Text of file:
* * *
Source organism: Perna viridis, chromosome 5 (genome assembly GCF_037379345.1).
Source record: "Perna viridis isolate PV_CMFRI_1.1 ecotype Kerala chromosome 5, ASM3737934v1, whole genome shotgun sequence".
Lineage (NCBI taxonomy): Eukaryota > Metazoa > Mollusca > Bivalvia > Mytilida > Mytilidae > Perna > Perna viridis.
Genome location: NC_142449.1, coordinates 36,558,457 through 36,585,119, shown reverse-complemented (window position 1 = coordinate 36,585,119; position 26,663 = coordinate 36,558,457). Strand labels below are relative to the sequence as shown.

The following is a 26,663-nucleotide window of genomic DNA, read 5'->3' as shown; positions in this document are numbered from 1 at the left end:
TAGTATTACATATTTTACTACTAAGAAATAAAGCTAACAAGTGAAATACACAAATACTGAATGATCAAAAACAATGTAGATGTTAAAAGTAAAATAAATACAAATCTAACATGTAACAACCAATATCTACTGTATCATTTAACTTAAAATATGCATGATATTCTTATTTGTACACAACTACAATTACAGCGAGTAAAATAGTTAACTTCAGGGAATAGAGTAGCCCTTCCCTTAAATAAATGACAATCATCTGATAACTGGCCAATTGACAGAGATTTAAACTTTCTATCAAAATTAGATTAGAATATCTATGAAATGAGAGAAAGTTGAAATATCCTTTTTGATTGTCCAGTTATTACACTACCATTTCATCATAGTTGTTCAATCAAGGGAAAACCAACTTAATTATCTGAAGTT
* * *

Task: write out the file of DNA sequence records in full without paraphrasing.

Source organism: Perna viridis, chromosome 5 (genome assembly GCF_037379345.1).
Source record: "Perna viridis isolate PV_CMFRI_1.1 ecotype Kerala chromosome 5, ASM3737934v1, whole genome shotgun sequence".
Lineage (NCBI taxonomy): Eukaryota > Metazoa > Mollusca > Bivalvia > Mytilida > Mytilidae > Perna > Perna viridis.
Genome location: NC_142449.1, coordinates 36,558,457 through 36,585,119, shown reverse-complemented (window position 1 = coordinate 36,585,119; position 26,663 = coordinate 36,558,457). Strand labels below are relative to the sequence as shown.

The following is a 26,663-nucleotide window of genomic DNA, read 5'->3' as shown; positions in this document are numbered from 1 at the left end:
TAGTATTACATATTTTACTACTAAGAAATAAAGCTAACAAGTGAAATACACAAATACTGAATGATCAAAAACAATGTAGATGTTAAAAGTAAAATAAATACAAATCTAACATGTAACAACCAATATCTACTGTATCATTTAACTTAAAATATGCATGATATTCTTATTTGTACACAACTACAATTACAGCGAGTAAAATAGTTAACTTCAGGGAATAGAGTAGCCCTTCCCTTAAATAAATGACAATCATCTGATAACTGGCCAATTGACAGAGATTTAAACTTTCTATCAAAATTAGATTAGAATATCTATGAAATGAGAGAAAGTTGAAATATCCTTTTTGATTGTCCAGTTATTACACTACCATTTCATCATAGTTGTTCAATCAAGGGAAAACCAACTTAATTATCTGAAGTT